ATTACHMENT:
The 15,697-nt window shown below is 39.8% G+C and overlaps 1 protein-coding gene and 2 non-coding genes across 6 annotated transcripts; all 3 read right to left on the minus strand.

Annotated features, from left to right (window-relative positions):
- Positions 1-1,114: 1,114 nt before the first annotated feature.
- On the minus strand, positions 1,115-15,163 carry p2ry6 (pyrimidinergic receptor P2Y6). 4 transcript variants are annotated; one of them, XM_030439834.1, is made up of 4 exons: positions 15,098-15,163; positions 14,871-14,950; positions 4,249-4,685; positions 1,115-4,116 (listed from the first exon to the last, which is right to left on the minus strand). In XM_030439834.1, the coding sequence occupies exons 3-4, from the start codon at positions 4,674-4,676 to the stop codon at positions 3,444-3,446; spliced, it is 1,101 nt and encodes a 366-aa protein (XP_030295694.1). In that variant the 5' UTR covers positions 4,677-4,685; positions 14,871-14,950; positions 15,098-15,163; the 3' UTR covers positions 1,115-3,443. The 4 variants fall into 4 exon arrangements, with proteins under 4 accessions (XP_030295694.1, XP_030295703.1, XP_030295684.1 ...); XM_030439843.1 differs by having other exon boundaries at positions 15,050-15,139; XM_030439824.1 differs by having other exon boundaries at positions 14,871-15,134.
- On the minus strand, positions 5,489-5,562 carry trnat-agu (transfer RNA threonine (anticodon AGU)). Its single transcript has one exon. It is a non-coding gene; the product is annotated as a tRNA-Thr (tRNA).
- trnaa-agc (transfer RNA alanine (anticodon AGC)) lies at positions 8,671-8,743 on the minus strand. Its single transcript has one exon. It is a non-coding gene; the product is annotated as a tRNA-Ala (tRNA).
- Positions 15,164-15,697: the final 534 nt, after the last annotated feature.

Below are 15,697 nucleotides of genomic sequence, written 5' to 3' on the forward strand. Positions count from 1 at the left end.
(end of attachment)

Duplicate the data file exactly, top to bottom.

The 15,697-nt window shown below is 39.8% G+C and overlaps 1 protein-coding gene and 2 non-coding genes across 6 annotated transcripts; all 3 read right to left on the minus strand.

Annotated features, from left to right (window-relative positions):
- Positions 1-1,114: 1,114 nt before the first annotated feature.
- On the minus strand, positions 1,115-15,163 carry p2ry6 (pyrimidinergic receptor P2Y6). 4 transcript variants are annotated; one of them, XM_030439834.1, is made up of 4 exons: positions 15,098-15,163; positions 14,871-14,950; positions 4,249-4,685; positions 1,115-4,116 (listed from the first exon to the last, which is right to left on the minus strand). In XM_030439834.1, the coding sequence occupies exons 3-4, from the start codon at positions 4,674-4,676 to the stop codon at positions 3,444-3,446; spliced, it is 1,101 nt and encodes a 366-aa protein (XP_030295694.1). In that variant the 5' UTR covers positions 4,677-4,685; positions 14,871-14,950; positions 15,098-15,163; the 3' UTR covers positions 1,115-3,443. The 4 variants fall into 4 exon arrangements, with proteins under 4 accessions (XP_030295694.1, XP_030295703.1, XP_030295684.1 ...); XM_030439843.1 differs by having other exon boundaries at positions 15,050-15,139; XM_030439824.1 differs by having other exon boundaries at positions 14,871-15,134.
- On the minus strand, positions 5,489-5,562 carry trnat-agu (transfer RNA threonine (anticodon AGU)). Its single transcript has one exon. It is a non-coding gene; the product is annotated as a tRNA-Thr (tRNA).
- trnaa-agc (transfer RNA alanine (anticodon AGC)) lies at positions 8,671-8,743 on the minus strand. Its single transcript has one exon. It is a non-coding gene; the product is annotated as a tRNA-Ala (tRNA).
- Positions 15,164-15,697: the final 534 nt, after the last annotated feature.

Below are 15,697 nucleotides of genomic sequence, written 5' to 3' on the forward strand. Positions count from 1 at the left end.